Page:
Social Discovery

Image by Free-Photos from Pixabay

Social discovery is becoming a buzzword in describing new technologies, including but not limited to social networks and mobile apps.

I see social discovery defined in two ways. The first way is applied to resources where one user finds out information about another. When you put someone’s name into a search and find them on Facebook, Twitter, their own website, LinkedIn, etc.

Social discovery in a more general way means that a user gets information about anything based on reviews, advice or other input from another user.

When you access data about another person on Facebook, you find aspects of the individual’s profile that they have made public. That is social discovery. But Facebook users can also promote causes, recommend goods and services, or share many types of things beyond their “friends” list.

When you search a restaurant and find reviews by people you don’t know, using this previous input is a kind of social discovery. Most of us don’t think of Yelp or YouTube comments as social media but they certainly are part of the “social” process.

Search this topic and you also find that social discovery tools offered to the public bring with them concerns. Every website that you have a login and password for has the possibility of social discovery for the company, their partners and advertisers and possibly other users. Some social discovery programs are considered intrusive, and as users press for the ability to guard personal information, privacy issues become a concern for the use of social discovery resources.

HTTP Versus HTTPS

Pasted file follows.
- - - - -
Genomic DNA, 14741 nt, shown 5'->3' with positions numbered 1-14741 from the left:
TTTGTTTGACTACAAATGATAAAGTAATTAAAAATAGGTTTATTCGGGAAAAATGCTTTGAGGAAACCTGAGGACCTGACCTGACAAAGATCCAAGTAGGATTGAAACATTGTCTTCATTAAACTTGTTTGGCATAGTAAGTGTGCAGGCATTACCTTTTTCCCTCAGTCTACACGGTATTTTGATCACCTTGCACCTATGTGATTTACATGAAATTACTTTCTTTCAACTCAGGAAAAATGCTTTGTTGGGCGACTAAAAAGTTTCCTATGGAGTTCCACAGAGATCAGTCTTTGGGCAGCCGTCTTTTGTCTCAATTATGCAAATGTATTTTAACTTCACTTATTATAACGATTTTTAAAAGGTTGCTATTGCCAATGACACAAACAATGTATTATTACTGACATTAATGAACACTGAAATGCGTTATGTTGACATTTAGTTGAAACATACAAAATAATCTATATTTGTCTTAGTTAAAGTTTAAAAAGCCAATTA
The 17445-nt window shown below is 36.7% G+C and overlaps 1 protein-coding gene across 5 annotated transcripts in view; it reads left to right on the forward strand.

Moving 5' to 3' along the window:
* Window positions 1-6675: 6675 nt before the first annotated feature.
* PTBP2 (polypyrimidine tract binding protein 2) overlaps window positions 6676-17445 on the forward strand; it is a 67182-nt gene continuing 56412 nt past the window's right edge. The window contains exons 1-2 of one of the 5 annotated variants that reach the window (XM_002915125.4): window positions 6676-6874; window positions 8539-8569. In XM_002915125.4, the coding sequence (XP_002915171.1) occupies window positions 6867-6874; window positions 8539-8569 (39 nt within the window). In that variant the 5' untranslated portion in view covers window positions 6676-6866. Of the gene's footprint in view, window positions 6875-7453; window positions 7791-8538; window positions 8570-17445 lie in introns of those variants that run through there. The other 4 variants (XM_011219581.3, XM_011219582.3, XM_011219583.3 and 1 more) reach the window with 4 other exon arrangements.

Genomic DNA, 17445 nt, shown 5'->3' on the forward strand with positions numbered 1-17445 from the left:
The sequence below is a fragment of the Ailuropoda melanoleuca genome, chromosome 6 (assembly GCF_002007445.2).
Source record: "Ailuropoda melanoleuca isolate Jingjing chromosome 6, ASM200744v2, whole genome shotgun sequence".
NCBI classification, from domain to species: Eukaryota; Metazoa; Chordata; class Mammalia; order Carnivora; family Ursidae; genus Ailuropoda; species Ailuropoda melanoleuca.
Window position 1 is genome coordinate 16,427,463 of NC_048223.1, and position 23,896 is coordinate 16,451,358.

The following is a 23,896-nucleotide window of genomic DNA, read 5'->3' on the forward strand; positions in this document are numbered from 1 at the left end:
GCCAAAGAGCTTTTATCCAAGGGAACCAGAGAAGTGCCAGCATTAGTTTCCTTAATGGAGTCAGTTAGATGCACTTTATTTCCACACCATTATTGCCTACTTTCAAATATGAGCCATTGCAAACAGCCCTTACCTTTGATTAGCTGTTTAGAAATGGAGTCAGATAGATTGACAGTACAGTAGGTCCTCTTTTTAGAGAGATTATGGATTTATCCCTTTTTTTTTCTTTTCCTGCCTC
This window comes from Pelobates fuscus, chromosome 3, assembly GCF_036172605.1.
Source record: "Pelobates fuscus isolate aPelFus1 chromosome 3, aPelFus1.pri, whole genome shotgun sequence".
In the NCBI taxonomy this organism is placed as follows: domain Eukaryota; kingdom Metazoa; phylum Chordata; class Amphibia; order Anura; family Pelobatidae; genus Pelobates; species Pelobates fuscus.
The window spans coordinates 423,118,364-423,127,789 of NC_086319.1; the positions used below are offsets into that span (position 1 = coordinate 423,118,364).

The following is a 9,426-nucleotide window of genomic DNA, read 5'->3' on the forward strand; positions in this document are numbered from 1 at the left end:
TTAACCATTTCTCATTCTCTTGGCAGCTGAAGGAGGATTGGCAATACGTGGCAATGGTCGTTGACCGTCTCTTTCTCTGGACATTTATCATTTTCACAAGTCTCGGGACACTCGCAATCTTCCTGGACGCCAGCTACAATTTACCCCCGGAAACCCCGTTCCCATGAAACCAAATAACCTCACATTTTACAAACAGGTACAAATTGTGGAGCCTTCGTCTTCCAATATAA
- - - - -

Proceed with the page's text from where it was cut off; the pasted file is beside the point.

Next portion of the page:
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The difference between the two web protocols HTTP and HTTPS became much clearer to me this past week because it got personal.

In 2014, Google recommended that sites switch to HTTPS. The “S” stands for secure. The sites that switched over to HTTPS were mostly e-commerce sites. Google said HTTPS sites would get a bit of a rankings bump, or you could say that HTTP sites would get punished.

HTTP stands for Hypertext Transfer Protocol which is all about the transfer of data from a web server to a browser. HTTPS stands for Hypertext Transfer Protocol Secure.

What’s wrong with the old HTTP?  Information passing from server to browser is not encrypted. That means it could be stolen. HTTPS protocols use Secure Sockets Layer (SSL) certificate to create a secure encrypted connection.

When you found this site you may have used the URL https://ronkowitz.wordpress.com which is where the server that hosts the site is located. But you could also have clicked or followed a link to https://ronkowitzllc.com which is a domain that WordPress gave me with my account and it redirects to the true server location. You could also find this site by putting in the URL http://ronkowitz.com. But notice that that last address doesn’t have the magic “S.” So, if you try that URL, when it jumps to the main site you will get a warning (or even be blocked) that it is not secure.

All three domains worked fine a few weeks ago, but browsers like Google’s Chrome and Mozilla Firefox have tightened the screws.

To add an SSL to the “insecure” site (and I have other domains with the same issue) will cost additional money. Security costs and we no longer have a choice.